Natural disasters are unavoidable; but it’s a community’s response to catastrophe that changes and, hopefully, improves over time. When a flood ravaged Virginia in 1870, it inspired a humanitarian response and revealed the limits of local government’s willingness and ability to help its poorest citizens.
“To the ear it sounded as if the elements were holding a concert on the grandest scale of musical combinations. The pattering and silvery tinkle of the millions of rain-drops—the trickling and murmur of thousands of rills—the babbling and splashing of the streams—the roar of the innumerable cataracts, and the sullen, deep, and subdued sounds of the mighty flood and the breaking waves all united in a chorus, that can neither be described nor conceived of in its solemn grandeur.”—Virginia Gazette, October 7, 1870
After a long, dry summer, on September 28, 1870, the western part of Virginia witnessed the end of their drought. Not only did the region’s farmers rely on rain for irrigation, but industries including mills and iron furnaces needed running rivers for power. Additionally, shipping and transportation along the inland waterways and canals depended on sufficient water levels. What started as a light rain quickly developed into a massive storm that hung over the region from Wednesday through Friday. The downpour converted the waterways into sweeping torrents. The normally peaceful veins of water became cutting scythes of unstoppable power as the rain brought death, destruction, and economic loss to families and communities that were in the path of the rushing water. Locals sought higher ground, waiting on rooftops or climbing to treetops. Countless were lost.
“Poor women and children were on the streets who had just escaped a watery grave, and every few minutes a low rumble would be heard, the startling signal that one of their once happy homes had sunk beneath the waters together with all their earthly possessions, or perhaps containing loved kindred and friends, whose dying wails could be heard on the midnight air. At intervals all through the night buildings were being swept away.—At one time we heard four fall in less than five minutes.” — Eyewitness at Virginius Island
Most of the damage took place near the veins of travel. Once into West Virginia, the flooding continued along a mainly rural path through Jefferson County before reaching the industrialized city of Harpers Ferry, which became the scene of so much death and destruction that it forever left a mark on the town. Where the Shenandoah River meets the Potomac at Harpers Ferry, the flood’s path of destruction turned toward Washington, D.C., sending waves of debris down the river and toward the bridges and shores of Georgetown, Washington and Northern Virginia, finally calming as the river widened and the terrain flattened.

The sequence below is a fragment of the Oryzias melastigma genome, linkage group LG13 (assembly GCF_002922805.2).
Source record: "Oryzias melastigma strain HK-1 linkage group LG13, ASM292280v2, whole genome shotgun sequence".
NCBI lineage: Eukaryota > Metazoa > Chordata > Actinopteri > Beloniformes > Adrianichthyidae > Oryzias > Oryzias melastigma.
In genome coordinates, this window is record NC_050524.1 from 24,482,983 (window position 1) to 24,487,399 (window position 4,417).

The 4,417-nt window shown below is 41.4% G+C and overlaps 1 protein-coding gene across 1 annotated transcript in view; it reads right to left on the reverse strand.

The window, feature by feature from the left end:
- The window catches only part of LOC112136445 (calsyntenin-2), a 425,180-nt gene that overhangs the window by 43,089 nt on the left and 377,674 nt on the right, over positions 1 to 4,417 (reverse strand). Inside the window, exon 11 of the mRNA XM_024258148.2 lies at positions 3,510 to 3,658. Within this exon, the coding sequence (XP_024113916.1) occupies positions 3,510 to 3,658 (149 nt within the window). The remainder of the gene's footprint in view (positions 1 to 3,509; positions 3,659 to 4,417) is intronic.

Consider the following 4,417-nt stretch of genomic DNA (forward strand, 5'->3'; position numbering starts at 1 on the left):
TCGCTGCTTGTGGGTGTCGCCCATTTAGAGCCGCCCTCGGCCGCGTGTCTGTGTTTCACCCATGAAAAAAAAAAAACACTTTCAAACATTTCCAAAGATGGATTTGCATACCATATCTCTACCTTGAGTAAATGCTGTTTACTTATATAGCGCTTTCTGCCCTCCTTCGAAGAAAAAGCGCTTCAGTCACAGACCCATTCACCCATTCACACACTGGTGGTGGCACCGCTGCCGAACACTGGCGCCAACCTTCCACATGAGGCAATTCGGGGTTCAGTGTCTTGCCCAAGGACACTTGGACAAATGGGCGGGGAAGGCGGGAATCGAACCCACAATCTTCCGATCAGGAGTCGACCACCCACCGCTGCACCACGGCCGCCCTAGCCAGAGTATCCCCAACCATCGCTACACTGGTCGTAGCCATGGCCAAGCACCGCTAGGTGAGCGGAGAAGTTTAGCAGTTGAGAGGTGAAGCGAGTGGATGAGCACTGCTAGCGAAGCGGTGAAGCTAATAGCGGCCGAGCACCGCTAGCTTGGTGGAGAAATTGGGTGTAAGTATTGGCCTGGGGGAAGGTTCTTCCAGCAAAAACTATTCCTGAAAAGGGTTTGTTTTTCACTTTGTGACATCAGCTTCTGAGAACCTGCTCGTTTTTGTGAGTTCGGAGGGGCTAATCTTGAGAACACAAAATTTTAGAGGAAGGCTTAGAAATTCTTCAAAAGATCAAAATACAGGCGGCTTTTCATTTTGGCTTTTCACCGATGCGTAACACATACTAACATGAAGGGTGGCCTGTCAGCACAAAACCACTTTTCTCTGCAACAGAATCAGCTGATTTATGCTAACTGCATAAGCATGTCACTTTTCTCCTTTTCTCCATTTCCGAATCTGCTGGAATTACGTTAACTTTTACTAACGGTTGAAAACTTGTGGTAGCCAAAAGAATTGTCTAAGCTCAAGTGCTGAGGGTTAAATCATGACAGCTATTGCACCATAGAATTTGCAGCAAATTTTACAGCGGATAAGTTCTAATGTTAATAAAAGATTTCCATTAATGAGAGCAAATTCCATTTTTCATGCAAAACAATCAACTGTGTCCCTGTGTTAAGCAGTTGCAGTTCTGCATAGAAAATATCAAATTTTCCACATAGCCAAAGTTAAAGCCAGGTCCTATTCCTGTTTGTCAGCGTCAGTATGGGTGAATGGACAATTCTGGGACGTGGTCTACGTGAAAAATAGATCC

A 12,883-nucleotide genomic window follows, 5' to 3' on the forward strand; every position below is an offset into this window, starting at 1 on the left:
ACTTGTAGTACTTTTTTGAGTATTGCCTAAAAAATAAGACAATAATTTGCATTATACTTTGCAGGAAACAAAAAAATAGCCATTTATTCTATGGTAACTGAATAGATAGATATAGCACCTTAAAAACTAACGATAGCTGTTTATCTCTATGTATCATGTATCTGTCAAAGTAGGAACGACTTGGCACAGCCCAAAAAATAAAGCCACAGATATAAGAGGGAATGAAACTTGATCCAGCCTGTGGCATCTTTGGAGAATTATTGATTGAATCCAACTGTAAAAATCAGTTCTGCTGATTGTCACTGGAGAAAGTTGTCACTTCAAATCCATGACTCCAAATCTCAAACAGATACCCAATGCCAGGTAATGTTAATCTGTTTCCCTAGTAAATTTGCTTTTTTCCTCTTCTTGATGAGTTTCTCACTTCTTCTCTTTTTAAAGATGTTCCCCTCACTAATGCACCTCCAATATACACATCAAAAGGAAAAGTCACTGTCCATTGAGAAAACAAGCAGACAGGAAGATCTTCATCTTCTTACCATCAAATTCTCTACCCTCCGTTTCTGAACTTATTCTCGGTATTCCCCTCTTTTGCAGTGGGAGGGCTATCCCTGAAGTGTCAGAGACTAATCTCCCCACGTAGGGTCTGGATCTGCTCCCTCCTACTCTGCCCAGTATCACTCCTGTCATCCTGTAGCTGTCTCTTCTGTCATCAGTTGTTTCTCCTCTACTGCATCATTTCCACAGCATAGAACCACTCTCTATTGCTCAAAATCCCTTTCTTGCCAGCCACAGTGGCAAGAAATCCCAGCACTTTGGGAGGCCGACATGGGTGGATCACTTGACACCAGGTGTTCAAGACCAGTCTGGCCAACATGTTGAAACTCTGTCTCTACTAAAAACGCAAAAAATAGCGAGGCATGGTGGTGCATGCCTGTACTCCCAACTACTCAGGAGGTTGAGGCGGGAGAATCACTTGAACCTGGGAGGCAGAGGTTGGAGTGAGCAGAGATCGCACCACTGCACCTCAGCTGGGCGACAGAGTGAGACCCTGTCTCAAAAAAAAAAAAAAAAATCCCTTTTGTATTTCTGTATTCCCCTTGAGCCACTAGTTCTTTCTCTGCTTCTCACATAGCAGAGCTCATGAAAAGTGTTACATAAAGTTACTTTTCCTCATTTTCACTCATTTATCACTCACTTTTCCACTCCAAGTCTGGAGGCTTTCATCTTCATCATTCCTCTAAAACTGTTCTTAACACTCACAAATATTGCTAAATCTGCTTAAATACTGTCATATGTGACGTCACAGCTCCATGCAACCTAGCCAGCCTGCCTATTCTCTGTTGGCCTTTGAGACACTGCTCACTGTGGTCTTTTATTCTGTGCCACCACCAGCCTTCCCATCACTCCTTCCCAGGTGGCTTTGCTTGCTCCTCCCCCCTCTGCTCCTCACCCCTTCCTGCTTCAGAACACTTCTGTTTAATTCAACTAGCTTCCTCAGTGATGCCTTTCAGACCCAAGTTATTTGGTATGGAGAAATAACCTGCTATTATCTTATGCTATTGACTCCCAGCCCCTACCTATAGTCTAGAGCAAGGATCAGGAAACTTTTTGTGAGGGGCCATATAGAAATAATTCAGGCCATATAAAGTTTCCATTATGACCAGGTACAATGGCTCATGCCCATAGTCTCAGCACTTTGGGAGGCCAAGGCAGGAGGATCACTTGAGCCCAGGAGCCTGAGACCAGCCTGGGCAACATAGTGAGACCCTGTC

What happened to the survivors? What relief did they receive? The First Baptist Church was one of two evangelical churches in Lynchburg that encouraged the wealthy members of their congregations to treat laboring whites as “moral and spiritual equals.” Flood victims were represented, but only after newspapers ran their stories. Virginia’s official plan for relief grew out of an appeal published four days after the flood by John D. Imboden, who publicly appealed for relief in the New York Herald. He sought to bundle donations from organizations in New York City and send them directly to the Virginia governor’s office. Six days after the Imboden letter was published in the New York Herald, Governor Walker called for the Virginia legislature to organize a joint committee to collect and distribute aid, public pressure helped the cause too.
“The Valley of Virginia is ravaged as cruelly as though fire and sword had once more visited it; along the James and the Potomac, there is such distress as has not been since the dark days of the rebellion. A calamity like this should be the means of showing that we know no political differences in the presence of distress. The Quaker’s formula of “How much do you sympathize with them?” will suit the present case admirably, and before many days are over, ought to find a response from the wealth and commerce of this State such as will convince Virginia how truly we sympathize with her in this hour of deep misfortune.” — The New York Times
The Virginia Legislative Relief Committee was composed of three senators and five representatives chosen from areas most affected by the flood. Three weeks after the waters abated, the official plan called for localities around the state to set up relief committees to solicit donations.
None of the victims could rely on flood insurance, social aid programs and official policies for dealing with disasters, so commonplace today. At the time of the The Great Virginia Flood of 1870, permanent federal aid programs or professionally organized relief groups didn’t exist, and it would be another 19 years before the Red Cross was formed. Sadder still, it would be another 108 years before the Federal Emergency Management Agency (FEMA) came into being.
The Great Virginia Flood of 1870
By Paula F. Green
In the fall of 1870, a massive flood engulfed parts of Virginia, West Virginia and Maryland. What began near Charlottesville as welcome rain at the end of a drought-plagued summer quickly turned into a downpour as it moved west and then north through the Shenandoah Valley. The James, Shenandoah and Potomac Rivers rose, and flooding washed out fields, farms and entire towns. The impact was immense in terms of destruction, casualties and depth of water. The only warning that Richmond, downriver from the worst of the storm, had of the wall of water bearing down on it was a telegram. In this account, public historian Paula Green details not only the flood but also the process of recovery in an era before modern relief programs.